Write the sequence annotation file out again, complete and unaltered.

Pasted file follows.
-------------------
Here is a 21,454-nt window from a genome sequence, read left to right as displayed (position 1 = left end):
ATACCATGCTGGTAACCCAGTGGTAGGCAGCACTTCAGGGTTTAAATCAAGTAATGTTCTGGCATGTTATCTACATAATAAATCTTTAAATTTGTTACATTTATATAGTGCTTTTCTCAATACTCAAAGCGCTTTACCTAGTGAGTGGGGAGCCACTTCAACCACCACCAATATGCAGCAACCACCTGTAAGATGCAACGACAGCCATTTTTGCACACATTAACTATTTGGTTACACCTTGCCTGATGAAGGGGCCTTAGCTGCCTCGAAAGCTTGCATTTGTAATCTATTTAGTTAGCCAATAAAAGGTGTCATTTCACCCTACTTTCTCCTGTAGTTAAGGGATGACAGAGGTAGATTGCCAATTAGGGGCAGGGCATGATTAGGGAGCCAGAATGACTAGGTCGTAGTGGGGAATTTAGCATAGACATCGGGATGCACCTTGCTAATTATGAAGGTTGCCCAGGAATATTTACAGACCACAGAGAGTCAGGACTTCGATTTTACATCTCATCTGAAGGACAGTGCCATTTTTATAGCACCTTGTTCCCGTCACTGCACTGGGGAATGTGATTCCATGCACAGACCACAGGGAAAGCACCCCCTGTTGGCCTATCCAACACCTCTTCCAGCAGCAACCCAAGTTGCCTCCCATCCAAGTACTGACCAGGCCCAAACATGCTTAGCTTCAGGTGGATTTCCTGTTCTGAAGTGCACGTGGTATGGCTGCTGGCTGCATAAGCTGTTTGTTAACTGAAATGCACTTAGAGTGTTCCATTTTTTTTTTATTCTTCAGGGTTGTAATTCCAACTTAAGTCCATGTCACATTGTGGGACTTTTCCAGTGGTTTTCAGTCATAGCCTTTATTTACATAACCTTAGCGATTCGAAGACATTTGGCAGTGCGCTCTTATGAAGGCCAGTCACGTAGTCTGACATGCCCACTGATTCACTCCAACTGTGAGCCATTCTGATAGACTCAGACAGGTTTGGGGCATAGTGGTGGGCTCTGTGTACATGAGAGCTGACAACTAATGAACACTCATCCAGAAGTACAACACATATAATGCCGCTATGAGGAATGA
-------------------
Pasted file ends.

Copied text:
Here is a 21,454-nt window from a genome sequence, read left to right as displayed (position 1 = left end):
ATACCATGCTGGTAACCCAGTGGTAGGCAGCACTTCAGGGTTTAAATCAAGTAATGTTCTGGCATGTTATCTACATAATAAATCTTTAAATTTGTTACATTTATATAGTGCTTTTCTCAATACTCAAAGCGCTTTACCTAGTGAGTGGGGAGCCACTTCAACCACCACCAATATGCAGCAACCACCTGTAAGATGCAACGACAGCCATTTTTGCACACATTAACTATTTGGTTACACCTTGCCTGATGAAGGGGCCTTAGCTGCCTCGAAAGCTTGCATTTGTAATCTATTTAGTTAGCCAATAAAAGGTGTCATTTCACCCTACTTTCTCCTGTAGTTAAGGGATGACAGAGGTAGATTGCCAATTAGGGGCAGGGCATGATTAGGGAGCCAGAATGACTAGGTCGTAGTGGGGAATTTAGCATAGACATCGGGATGCACCTTGCTAATTATGAAGGTTGCCCAGGAATATTTACAGACCACAGAGAGTCAGGACTTCGATTTTACATCTCATCTGAAGGACAGTGCCATTTTTATAGCACCTTGTTCCCGTCACTGCACTGGGGAATGTGATTCCATGCACAGACCACAGGGAAAGCACCCCCTGTTGGCCTATCCAACACCTCTTCCAGCAGCAACCCAAGTTGCCTCCCATCCAAGTACTGACCAGGCCCAAACATGCTTAGCTTCAGGTGGATTTCCTGTTCTGAAGTGCACGTGGTATGGCTGCTGGCTGCATAAGCTGTTTGTTAACTGAAATGCACTTAGAGTGTTCCATTTTTTTTTTATTCTTCAGGGTTGTAATTCCAACTTAAGTCCATGTCACATTGTGGGACTTTTCCAGTGGTTTTCAGTCATAGCCTTTATTTACATAACCTTAGCGATTCGAAGACATTTGGCAGTGCGCTCTTATGAAGGCCAGTCACGTAGTCTGACATGCCCACTGATTCACTCCAACTGTGAGCCATTCTGATAGACTCAGACAGGTTTGGGGCATAGTGGTGGGCTCTGTGTACATGAGAGCTGACAACTAATGAACACTCATCCAGAAGTACAACACATATAATGCCGCTATGAGGAATGA